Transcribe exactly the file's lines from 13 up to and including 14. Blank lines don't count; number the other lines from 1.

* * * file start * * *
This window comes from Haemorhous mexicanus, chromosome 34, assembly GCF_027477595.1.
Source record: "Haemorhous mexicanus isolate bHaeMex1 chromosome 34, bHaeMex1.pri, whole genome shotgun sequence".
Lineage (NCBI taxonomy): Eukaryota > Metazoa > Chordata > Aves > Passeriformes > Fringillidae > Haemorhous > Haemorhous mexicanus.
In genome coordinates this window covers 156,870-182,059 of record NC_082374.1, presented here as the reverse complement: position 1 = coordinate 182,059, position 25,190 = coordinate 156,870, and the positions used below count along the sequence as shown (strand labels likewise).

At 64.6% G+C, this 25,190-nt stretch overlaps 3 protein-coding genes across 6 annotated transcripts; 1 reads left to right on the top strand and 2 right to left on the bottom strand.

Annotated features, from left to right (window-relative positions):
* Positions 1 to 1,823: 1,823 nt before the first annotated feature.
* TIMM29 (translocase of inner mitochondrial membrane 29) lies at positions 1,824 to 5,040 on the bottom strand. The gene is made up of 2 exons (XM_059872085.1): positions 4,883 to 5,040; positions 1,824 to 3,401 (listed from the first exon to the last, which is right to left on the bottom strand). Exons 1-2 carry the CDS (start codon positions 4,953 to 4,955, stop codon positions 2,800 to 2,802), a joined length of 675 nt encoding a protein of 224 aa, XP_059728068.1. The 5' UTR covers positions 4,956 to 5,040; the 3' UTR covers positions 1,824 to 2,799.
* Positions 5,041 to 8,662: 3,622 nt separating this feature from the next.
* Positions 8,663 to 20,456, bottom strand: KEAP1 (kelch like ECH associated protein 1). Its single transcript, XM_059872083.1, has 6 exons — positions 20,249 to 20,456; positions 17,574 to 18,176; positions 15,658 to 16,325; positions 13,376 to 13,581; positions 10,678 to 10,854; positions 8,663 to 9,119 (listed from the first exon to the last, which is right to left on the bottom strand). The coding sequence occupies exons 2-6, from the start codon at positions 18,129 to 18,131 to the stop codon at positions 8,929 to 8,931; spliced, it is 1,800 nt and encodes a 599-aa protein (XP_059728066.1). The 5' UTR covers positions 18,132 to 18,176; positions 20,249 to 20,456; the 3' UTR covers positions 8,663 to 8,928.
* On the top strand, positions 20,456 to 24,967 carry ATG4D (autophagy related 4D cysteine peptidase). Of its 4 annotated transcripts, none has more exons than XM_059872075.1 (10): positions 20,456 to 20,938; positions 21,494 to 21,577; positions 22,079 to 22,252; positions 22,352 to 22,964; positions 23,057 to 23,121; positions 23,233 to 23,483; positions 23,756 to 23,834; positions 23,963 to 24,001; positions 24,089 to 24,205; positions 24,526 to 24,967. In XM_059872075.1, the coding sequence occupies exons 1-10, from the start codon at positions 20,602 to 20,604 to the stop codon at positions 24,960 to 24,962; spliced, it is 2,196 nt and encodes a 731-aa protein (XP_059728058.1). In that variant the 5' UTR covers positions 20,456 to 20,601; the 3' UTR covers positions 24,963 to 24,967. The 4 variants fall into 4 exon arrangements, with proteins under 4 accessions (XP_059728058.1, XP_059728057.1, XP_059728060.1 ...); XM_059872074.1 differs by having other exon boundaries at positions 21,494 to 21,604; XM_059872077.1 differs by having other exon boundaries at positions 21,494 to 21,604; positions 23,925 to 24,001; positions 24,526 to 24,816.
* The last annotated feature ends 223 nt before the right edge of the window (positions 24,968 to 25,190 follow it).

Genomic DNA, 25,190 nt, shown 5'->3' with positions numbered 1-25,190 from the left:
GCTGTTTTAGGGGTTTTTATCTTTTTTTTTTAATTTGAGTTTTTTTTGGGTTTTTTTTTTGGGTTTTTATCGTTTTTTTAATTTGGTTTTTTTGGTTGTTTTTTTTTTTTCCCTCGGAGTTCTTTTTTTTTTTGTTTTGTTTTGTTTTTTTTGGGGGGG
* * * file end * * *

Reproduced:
Genomic DNA, 25,190 nt, shown 5'->3' with positions numbered 1-25,190 from the left:
GCTGTTTTAGGGGTTTTTATCTTTTTTTTTTAATTTGAGTTTTTTTTGGGTTTTTTTTTTGGGTTTTTATCGTTTTTTTAATTTGGTTTTTTTGGTTGTTTTTTTTTTTTCCCTCGGAGTTCTTTTTTTTTTTGTTTTGTTTTGTTTTTTTTGGGGGGG